In September, Putin used misleading figures to claim developing countries were only getting 3 percent of the grain being exported from Ukraine and threatened to restrict Ukrainian grain exports to Europe. However, the United Nations (UN) said that 30 percent of grain has been shipped to low-middle-income countries. Days later, Russia executed the same coercive routine and attacked Odessa with waves of Iranian Shadid-136 kamikaze drones.
Putin has also deployed energy as a weapon. He cut natural gas supplies through the Nord Stream 1 pipeline to inflict pain on the European population in the hope of arousing opposition to government policies for sanctions and support for Ukraine. The impact of the Russian gas shutoff has been harsh on many manufacturing businesses. In the energy-intensive metals sector, some are shutting factories and imperiling jobs. For example, in Slovakia, a seventy-year-old aluminum factory stopped production and laid off 300 workers. Yet, Putin’s gamble looks to have backfired as governments work together to bolster their energy supplies. Germany has seen a surge in liquified natural gas (LNG) imports from the Netherlands and Belgium, with two new LNG import terminals under construction. In a dramatic shift, Germany has restarted or extended past closure dates for at least twenty coal-fired power plants to survive the winter. Earnings from burning more coal will be invested in wind turbines and solar panels. However, in the near term, there is still a severe risk of energy shortages if the winter is unusually long and cold.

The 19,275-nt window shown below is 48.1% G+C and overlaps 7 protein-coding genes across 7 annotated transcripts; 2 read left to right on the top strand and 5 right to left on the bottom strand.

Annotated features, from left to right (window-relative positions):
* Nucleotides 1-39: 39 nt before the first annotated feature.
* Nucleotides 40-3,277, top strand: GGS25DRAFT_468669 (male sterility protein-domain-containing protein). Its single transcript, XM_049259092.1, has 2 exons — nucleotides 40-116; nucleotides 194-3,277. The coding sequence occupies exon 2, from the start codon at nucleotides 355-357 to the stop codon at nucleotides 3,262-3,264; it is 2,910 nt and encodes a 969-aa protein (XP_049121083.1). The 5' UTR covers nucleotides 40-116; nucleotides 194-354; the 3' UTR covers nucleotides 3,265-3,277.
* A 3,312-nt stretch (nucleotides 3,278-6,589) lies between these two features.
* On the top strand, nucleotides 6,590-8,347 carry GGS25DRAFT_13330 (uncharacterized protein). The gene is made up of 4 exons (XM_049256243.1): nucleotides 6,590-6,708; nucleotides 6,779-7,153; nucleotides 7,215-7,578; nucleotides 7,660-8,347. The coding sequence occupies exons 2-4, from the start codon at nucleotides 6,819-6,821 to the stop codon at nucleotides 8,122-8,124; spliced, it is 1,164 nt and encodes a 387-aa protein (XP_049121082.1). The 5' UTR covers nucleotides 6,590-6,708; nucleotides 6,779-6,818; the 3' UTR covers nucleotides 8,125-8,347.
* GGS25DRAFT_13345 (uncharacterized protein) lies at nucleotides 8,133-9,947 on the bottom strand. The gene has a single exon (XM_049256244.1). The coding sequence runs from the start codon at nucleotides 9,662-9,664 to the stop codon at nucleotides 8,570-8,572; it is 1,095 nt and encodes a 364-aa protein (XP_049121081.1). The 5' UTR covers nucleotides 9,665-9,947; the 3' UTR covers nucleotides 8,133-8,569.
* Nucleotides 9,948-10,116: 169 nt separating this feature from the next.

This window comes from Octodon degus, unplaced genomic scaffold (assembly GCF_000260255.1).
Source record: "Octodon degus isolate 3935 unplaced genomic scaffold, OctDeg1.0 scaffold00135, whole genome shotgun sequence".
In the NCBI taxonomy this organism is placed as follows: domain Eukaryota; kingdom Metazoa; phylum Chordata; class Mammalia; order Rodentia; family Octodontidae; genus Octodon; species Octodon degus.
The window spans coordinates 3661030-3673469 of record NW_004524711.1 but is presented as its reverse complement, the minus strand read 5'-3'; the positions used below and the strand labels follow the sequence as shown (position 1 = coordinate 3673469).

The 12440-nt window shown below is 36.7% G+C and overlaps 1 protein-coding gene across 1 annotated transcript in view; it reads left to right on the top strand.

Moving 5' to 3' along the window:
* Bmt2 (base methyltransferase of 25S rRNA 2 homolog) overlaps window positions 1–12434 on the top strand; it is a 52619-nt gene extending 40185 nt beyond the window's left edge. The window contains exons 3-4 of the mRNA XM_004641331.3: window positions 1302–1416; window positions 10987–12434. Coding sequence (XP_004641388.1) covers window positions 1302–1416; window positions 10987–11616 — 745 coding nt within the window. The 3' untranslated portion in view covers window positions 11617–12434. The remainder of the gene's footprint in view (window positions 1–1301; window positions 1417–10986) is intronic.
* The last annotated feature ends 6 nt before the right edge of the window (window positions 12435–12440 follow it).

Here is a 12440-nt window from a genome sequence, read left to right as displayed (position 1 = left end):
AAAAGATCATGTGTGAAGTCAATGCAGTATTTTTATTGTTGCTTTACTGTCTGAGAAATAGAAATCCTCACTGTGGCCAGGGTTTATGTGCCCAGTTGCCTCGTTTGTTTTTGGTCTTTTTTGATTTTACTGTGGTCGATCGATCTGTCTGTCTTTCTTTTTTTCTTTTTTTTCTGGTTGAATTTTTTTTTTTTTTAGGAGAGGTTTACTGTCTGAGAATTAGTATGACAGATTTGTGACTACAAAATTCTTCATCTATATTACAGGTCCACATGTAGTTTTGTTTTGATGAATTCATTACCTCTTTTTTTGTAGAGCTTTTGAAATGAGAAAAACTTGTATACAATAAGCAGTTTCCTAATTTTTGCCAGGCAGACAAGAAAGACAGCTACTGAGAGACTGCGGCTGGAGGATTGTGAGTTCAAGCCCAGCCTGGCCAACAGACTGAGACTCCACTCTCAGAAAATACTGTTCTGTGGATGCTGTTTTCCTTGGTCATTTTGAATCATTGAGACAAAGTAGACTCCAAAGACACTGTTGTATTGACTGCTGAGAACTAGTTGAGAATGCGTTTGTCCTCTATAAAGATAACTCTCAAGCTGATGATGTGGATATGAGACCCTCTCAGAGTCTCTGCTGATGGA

Most recently, the Nord Stream 1 and 2 natural gas pipelines under the Baltic Sea were ruptured by two explosions late last month. Kyiv was quick to accuse Russia; Ukrainian presidential advisor Mykhaylo Podolyak said that “Russia wanted to cause pre-winter panic.” Reportedly, Russian navy support ships had been spotted nearby before the explosions. Kremlin spokesman Dmitry Peskov blamed the United States, saying “American natural gas suppliers were reaping huge profits from increased sales to Europe.” Russian news outlets showed clips of President Joe Biden vowing that if Russia invaded, “then there will be no longer Nord Stream 2.” Marie Agnes Strack-Zimmermann, the head of the German Bundestag’s defense committee, believed Russia was the most “plausible” culprit and noted that “This is classic hybrid warfare.”
The North Atlantic Council didn’t name a culprit but said “the military alliance would be prepared to defend its infrastructure from attacks by both foreign governments and individuals acting without explicit state backing.” Norwegian police have reinforced security around their oil-and-gas installations but physical sabotage is not the only way to disrupt energy security. In late January, a ransomware attack by the criminal group BlackCat crippled seventeen oil port terminals in Western Europe. BlackCat is a rebrand of the Russia-based DarkSide group that caused the Colonial Pipeline shutdown. As Strack-Zimmermann said, “Putin is going to use every hybrid measure at his disposal to fluster Europeans.”